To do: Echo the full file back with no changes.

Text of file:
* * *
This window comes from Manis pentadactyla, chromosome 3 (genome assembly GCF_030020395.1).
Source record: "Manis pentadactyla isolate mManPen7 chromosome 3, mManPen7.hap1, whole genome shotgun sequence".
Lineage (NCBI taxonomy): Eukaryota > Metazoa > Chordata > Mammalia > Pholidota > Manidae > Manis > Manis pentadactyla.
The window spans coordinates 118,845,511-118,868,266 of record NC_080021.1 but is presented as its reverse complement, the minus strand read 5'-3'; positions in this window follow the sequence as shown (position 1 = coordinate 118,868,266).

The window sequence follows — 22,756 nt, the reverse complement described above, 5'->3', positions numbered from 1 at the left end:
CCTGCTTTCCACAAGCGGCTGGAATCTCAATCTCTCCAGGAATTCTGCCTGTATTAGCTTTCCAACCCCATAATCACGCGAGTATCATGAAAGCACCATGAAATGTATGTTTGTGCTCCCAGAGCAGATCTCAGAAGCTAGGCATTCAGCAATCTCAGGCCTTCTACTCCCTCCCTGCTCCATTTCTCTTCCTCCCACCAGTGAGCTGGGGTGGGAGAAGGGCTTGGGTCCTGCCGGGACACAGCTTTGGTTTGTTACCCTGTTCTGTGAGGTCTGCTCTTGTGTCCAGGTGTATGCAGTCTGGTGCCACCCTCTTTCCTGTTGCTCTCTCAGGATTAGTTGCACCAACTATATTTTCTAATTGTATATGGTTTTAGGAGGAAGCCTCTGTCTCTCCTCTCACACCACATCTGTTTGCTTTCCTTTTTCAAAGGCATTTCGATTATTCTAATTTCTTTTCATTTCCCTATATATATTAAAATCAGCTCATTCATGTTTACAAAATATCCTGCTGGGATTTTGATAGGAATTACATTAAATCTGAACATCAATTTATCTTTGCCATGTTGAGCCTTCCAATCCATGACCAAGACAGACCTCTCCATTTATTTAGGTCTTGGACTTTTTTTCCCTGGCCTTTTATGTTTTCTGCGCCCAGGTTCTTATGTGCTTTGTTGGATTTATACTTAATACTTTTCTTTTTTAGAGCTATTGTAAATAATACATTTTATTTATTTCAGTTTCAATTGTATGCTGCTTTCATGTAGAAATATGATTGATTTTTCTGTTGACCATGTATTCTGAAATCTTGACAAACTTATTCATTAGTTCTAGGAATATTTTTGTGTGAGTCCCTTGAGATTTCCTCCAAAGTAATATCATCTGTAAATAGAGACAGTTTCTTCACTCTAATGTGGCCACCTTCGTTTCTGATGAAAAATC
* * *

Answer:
This window comes from Manis pentadactyla, chromosome 3 (genome assembly GCF_030020395.1).
Source record: "Manis pentadactyla isolate mManPen7 chromosome 3, mManPen7.hap1, whole genome shotgun sequence".
Lineage (NCBI taxonomy): Eukaryota > Metazoa > Chordata > Mammalia > Pholidota > Manidae > Manis > Manis pentadactyla.
The window spans coordinates 118,845,511-118,868,266 of record NC_080021.1 but is presented as its reverse complement, the minus strand read 5'-3'; positions in this window follow the sequence as shown (position 1 = coordinate 118,868,266).

The window sequence follows — 22,756 nt, the reverse complement described above, 5'->3', positions numbered from 1 at the left end:
CCTGCTTTCCACAAGCGGCTGGAATCTCAATCTCTCCAGGAATTCTGCCTGTATTAGCTTTCCAACCCCATAATCACGCGAGTATCATGAAAGCACCATGAAATGTATGTTTGTGCTCCCAGAGCAGATCTCAGAAGCTAGGCATTCAGCAATCTCAGGCCTTCTACTCCCTCCCTGCTCCATTTCTCTTCCTCCCACCAGTGAGCTGGGGTGGGAGAAGGGCTTGGGTCCTGCCGGGACACAGCTTTGGTTTGTTACCCTGTTCTGTGAGGTCTGCTCTTGTGTCCAGGTGTATGCAGTCTGGTGCCACCCTCTTTCCTGTTGCTCTCTCAGGATTAGTTGCACCAACTATATTTTCTAATTGTATATGGTTTTAGGAGGAAGCCTCTGTCTCTCCTCTCACACCACATCTGTTTGCTTTCCTTTTTCAAAGGCATTTCGATTATTCTAATTTCTTTTCATTTCCCTATATATATTAAAATCAGCTCATTCATGTTTACAAAATATCCTGCTGGGATTTTGATAGGAATTACATTAAATCTGAACATCAATTTATCTTTGCCATGTTGAGCCTTCCAATCCATGACCAAGACAGACCTCTCCATTTATTTAGGTCTTGGACTTTTTTTCCCTGGCCTTTTATGTTTTCTGCGCCCAGGTTCTTATGTGCTTTGTTGGATTTATACTTAATACTTTTCTTTTTTAGAGCTATTGTAAATAATACATTTTATTTATTTCAGTTTCAATTGTATGCTGCTTTCATGTAGAAATATGATTGATTTTTCTGTTGACCATGTATTCTGAAATCTTGACAAACTTATTCATTAGTTCTAGGAATATTTTTGTGTGAGTCCCTTGAGATTTCCTCCAAAGTAATATCATCTGTAAATAGAGACAGTTTCTTCACTCTAATGTGGCCACCTTCGTTTCTGATGAAAAATC